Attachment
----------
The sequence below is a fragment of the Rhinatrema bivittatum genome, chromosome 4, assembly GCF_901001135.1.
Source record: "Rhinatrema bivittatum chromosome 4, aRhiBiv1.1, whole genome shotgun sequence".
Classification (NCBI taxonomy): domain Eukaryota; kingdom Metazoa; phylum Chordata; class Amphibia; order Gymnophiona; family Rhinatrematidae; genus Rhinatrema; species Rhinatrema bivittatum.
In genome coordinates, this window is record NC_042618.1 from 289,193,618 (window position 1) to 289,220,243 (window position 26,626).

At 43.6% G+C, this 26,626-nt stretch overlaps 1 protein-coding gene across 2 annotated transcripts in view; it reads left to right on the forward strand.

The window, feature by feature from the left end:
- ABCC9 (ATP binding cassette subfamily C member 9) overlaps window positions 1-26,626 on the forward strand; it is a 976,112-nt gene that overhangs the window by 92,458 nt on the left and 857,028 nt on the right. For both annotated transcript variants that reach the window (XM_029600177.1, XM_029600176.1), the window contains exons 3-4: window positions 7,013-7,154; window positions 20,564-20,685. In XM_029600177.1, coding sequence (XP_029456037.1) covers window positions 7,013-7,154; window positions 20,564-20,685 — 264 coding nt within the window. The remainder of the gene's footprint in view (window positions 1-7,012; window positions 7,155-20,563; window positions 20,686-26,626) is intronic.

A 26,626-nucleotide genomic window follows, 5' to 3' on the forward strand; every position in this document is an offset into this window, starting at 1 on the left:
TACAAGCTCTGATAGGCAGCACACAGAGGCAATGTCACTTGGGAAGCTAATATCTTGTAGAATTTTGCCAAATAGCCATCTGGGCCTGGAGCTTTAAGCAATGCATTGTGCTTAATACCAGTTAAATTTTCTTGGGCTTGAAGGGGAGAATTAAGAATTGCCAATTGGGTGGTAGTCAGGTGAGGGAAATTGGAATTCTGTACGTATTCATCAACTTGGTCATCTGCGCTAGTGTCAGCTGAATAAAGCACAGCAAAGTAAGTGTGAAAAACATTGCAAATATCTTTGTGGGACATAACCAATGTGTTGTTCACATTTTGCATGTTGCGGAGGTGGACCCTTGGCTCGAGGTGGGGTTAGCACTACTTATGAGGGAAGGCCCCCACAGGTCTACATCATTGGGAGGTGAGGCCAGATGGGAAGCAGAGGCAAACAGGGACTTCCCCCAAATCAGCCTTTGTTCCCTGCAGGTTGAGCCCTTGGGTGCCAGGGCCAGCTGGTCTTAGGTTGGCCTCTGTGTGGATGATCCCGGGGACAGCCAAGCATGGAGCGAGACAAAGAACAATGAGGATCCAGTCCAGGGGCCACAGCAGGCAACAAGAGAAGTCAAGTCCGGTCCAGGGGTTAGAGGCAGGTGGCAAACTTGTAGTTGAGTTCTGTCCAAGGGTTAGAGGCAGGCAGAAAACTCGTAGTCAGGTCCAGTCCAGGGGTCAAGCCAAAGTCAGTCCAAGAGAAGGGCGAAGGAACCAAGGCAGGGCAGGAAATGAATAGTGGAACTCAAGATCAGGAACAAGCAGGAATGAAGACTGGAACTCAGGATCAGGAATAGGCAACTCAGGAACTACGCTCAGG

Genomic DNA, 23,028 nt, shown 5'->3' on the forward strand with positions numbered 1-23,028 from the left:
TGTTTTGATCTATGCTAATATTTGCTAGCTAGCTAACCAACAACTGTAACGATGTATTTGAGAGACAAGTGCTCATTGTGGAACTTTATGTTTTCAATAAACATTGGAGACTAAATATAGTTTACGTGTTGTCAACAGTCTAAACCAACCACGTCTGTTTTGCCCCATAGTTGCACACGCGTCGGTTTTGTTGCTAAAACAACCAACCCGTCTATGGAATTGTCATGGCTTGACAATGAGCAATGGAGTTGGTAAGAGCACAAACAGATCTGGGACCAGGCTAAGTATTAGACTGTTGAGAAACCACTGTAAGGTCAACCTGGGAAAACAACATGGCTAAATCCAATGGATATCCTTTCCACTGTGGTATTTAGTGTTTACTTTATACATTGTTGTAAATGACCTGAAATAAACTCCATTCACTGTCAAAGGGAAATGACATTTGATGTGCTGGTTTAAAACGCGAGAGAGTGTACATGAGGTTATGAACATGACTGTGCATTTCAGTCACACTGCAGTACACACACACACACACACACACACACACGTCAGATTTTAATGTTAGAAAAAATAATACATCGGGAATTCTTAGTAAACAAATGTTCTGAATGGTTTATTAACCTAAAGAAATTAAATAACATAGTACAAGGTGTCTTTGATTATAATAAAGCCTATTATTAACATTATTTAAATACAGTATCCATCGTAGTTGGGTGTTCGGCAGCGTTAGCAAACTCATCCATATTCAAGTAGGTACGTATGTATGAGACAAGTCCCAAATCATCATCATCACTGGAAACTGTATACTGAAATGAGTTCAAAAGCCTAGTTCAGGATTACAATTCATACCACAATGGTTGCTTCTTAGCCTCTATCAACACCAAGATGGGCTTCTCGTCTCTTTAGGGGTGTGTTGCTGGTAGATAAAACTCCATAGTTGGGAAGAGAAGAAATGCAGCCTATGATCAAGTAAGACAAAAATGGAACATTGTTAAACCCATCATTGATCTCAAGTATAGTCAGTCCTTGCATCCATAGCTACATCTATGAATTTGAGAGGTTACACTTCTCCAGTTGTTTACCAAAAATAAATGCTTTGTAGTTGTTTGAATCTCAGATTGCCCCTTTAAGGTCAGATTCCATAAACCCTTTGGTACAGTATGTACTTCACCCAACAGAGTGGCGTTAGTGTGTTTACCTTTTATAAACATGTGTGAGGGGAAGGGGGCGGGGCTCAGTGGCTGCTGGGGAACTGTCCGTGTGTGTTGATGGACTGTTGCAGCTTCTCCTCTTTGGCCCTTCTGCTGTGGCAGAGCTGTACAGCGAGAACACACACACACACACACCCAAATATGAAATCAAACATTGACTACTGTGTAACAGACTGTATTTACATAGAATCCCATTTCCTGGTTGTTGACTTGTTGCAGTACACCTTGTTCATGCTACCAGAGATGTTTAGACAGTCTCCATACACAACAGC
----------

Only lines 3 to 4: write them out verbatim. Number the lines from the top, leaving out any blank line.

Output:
Classification (NCBI taxonomy): domain Eukaryota; kingdom Metazoa; phylum Chordata; class Amphibia; order Gymnophiona; family Rhinatrematidae; genus Rhinatrema; species Rhinatrema bivittatum.
In genome coordinates, this window is record NC_042618.1 from 289,193,618 (window position 1) to 289,220,243 (window position 26,626).